Mar 18, 2009 at 10:13 pm #1234922
This is an idea I have been kicking around for awhile but haven't gotten a chance to try. I think it has a lot of potential. I'd appreciate any and all comments.
So you need a pack liner, a bear bag, and a way to give rigidity to your frameless pack? It seems to me that a valved dry bag could serve all of these purposes. Think about it: stuff all of your gear in there (except maybe the sharp/sharp edged items) put it in your bag valve-side up, use your pack's compression system to tighten things up, and then blow up the dry bag as much as it will go, effectively filling all of the left over space. Everything stays dry and you get a nice firm pack. After dinner throw all of your food in and haul it up a tree.
What do y'all think?Mar 18, 2009 at 10:18 pm #1487014
Should work. I've got a couple, I'll have to try it in my Jam2 sometime.Mar 18, 2009 at 10:23 pm #1487016
Excellent. I'd love to here the results. I imagine the most difficult part would be having a dry bag that matches the specifications of your pack well.Mar 18, 2009 at 10:23 pm #1487017
@rezniemLocale: San Francisco
I've heard this works too..Mar 18, 2009 at 10:30 pm #1487021
1 item 4 uses!Mar 19, 2009 at 9:13 am #1487092
I've actually used this technique (more for river crossings though). It can work, but on a frameless pack I found it "rounded" my pack agressively so things fit less than ideally and made it much harder to pack for comfortable support.Mar 19, 2009 at 2:30 pm #1487209
>It can work, but on a frameless pack I found it "rounded" my pack agressively so things fit less than ideally and made it much harder to pack for comfortable support.
Yep. That's what I've found too.Mar 23, 2009 at 2:19 pm #1488184
@sbhikesLocale: Santa Barbara (Name: Diane)
If the valved drybag is also a sunshower, you can take a shower on your zero days.
I have a pocket shower and can stow my quilt inside, blow it up and provide some protection from compression. It's not big enough to fill up my pack, however.Mar 25, 2009 at 10:43 am #1488717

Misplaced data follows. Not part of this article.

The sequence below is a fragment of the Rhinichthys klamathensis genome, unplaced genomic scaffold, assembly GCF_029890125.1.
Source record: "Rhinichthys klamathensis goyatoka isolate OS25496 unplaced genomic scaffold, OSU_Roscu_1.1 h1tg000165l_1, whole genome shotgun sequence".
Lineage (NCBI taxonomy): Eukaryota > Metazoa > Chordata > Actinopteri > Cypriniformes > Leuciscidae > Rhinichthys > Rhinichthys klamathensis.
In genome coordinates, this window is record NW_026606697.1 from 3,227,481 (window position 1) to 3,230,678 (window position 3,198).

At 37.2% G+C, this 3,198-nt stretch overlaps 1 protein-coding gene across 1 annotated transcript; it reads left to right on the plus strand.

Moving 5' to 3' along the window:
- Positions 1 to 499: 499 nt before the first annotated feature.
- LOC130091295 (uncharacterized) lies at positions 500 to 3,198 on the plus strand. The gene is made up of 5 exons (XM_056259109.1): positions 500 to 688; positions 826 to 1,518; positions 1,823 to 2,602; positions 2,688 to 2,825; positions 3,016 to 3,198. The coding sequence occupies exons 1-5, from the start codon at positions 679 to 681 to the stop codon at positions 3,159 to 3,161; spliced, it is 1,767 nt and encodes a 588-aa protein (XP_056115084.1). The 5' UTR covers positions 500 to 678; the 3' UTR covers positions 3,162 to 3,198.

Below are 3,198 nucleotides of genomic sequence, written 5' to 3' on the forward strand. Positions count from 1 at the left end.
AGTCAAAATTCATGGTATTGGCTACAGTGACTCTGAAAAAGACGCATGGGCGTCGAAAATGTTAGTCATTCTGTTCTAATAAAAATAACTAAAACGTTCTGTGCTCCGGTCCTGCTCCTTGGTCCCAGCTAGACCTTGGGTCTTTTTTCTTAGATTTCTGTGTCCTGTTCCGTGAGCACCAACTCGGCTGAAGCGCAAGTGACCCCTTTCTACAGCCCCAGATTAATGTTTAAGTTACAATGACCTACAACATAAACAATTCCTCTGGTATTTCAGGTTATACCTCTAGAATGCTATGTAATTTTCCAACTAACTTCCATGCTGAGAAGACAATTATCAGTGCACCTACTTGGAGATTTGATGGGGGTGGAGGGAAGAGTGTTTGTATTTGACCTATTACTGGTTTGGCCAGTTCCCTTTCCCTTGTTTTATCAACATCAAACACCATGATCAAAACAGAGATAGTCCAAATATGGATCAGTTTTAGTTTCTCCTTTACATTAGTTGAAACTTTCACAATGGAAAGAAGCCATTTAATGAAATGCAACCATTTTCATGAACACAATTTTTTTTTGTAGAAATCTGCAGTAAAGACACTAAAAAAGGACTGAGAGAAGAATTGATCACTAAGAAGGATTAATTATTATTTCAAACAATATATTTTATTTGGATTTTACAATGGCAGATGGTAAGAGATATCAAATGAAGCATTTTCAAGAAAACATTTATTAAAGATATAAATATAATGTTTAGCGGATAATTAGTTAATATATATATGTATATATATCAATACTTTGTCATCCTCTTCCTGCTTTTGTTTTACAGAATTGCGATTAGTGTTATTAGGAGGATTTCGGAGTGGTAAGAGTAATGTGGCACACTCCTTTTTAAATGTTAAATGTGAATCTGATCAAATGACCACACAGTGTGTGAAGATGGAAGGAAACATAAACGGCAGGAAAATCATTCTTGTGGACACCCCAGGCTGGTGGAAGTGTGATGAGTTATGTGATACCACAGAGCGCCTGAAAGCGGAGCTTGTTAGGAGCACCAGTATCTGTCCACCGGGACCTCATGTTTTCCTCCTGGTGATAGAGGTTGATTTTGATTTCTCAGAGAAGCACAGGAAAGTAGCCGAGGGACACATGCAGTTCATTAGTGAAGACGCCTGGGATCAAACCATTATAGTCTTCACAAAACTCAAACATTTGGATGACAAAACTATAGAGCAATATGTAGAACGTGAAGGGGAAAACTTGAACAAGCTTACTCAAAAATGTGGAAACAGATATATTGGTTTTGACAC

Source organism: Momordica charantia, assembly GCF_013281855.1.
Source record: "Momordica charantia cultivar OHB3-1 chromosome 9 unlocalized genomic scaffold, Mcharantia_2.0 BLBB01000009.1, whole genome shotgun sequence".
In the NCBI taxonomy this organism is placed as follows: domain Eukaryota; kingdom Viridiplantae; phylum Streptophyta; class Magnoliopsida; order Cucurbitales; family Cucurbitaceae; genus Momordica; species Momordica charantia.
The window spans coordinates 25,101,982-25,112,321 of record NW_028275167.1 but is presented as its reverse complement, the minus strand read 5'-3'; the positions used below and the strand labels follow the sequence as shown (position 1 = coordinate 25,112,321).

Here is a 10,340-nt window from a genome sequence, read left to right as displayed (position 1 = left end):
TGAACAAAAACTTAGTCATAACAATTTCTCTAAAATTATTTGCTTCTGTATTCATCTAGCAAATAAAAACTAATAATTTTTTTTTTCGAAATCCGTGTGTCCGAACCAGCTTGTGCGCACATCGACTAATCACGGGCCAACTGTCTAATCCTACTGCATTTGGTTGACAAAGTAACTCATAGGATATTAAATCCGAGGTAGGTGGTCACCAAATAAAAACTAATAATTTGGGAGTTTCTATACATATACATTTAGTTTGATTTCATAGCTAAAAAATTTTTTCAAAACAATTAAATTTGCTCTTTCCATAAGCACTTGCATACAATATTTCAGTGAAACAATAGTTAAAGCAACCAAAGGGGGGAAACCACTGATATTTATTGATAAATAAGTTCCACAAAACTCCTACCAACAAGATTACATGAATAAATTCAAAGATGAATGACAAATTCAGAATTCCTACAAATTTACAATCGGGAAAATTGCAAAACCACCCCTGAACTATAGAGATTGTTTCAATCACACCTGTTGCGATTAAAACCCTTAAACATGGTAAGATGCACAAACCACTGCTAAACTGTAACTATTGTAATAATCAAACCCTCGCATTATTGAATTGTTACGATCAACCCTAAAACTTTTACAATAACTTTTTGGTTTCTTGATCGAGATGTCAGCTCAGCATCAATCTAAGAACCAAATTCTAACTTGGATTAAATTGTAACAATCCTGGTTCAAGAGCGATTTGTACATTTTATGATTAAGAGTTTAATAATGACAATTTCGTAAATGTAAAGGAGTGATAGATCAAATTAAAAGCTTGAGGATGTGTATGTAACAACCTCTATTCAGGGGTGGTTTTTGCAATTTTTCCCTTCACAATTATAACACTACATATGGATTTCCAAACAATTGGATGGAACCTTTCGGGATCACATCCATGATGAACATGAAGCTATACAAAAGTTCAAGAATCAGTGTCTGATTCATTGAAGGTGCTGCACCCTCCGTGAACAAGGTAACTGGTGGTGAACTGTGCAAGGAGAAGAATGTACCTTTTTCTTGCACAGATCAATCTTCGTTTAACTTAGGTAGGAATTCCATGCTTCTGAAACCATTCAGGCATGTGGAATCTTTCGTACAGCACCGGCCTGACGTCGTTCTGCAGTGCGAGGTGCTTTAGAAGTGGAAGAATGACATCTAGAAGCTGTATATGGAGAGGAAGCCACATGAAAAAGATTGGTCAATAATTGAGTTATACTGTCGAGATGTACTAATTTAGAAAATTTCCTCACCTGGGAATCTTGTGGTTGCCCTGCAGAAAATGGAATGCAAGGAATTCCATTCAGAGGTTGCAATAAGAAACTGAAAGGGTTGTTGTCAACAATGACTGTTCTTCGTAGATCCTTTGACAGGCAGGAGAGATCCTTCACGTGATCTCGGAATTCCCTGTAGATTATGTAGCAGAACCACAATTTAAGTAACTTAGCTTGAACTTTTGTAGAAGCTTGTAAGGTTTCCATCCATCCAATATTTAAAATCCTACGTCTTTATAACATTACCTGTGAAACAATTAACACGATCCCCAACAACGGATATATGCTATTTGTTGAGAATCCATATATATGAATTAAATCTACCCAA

This is a great idea. I have heard of people doing something similar, so I can't wait to hear how it works out for everyone.Mar 28, 2009 at 10:17 am #1489405
@vickrhinesLocale: Central Texas
Have tried it using Hypalon dry bags. It works as long as the bag holds air, but any failure to seal will let the bag sag. As someone noted, the air pressure makes the bag cylindrical, putting the center of mass further from your back – an inefficient carrying situation. OK for portages of reasonable distance but not something I would like to haul all day.
Something else to consider. In backpacking, you normally ascend and descend constantly. On some trails, altitude can change 3,000 feet or more during the day. As you ascend, pressure in the bag increases relative to the barometric pressure outside, and the bag is more likely to bleed air. As you descend, whether the bag leaks or not, the relative air pressure in the bag will decrease, causing it to sag. The only way to keep pressure up would be to pump it or to open and re-close the bag to normalize the pressure.Mar 29, 2009 at 7:26 pm #1489674
@ctowlesLocale: Teton Country
i have a pretty nice watershed rf welded drybag that i will many times carry on backpacking trips. it is one with a ziplock bag type closure. i use it like a mini refrigerator for items that need to stay cold. close up the bag, tie it to a big rock and sink it in the lake right off shore. i usually use a small piece of cord to tie it to a root on the bank just so it doesn;t get any bright ideas about floating away. keeps your food cold, and since it is submerged there is no smell so it is for the most part animal proof. keeps butter, cheese, veggies, fruit nice and cold for a couple of days.
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